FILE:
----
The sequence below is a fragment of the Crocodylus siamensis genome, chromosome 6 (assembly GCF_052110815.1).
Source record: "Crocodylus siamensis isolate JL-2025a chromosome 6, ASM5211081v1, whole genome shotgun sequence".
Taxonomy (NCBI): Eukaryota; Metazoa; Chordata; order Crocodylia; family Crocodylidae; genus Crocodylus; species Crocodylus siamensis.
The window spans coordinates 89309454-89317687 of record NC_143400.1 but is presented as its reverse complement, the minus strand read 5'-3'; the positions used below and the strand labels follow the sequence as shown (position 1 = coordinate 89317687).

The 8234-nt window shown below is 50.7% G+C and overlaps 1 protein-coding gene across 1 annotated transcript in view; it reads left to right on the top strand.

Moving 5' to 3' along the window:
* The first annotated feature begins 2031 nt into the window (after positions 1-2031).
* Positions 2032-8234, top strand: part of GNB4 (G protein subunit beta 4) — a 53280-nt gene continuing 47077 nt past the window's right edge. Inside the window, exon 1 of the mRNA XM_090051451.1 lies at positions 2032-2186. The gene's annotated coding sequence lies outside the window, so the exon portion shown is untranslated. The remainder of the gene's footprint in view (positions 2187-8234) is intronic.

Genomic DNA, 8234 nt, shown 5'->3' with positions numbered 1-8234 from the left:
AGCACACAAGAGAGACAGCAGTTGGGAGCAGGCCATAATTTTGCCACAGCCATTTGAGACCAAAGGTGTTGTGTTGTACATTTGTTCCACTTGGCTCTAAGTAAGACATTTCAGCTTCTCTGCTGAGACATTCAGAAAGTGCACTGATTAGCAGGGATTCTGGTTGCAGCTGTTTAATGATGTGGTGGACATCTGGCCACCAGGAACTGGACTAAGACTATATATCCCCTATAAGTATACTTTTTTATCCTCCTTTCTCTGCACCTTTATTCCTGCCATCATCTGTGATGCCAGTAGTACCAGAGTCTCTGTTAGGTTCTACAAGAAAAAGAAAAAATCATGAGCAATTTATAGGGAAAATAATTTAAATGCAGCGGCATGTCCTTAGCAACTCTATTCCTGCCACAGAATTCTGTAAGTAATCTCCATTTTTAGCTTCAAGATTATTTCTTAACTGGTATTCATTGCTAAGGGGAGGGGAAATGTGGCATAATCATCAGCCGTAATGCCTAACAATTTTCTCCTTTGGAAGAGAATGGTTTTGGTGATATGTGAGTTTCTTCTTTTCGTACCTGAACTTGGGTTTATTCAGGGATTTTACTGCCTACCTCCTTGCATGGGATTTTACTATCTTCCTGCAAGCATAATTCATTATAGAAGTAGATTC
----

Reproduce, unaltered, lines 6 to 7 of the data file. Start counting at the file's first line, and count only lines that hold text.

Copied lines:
Moving 5' to 3' along the window:
* The first annotated feature begins 2031 nt into the window (after positions 1-2031).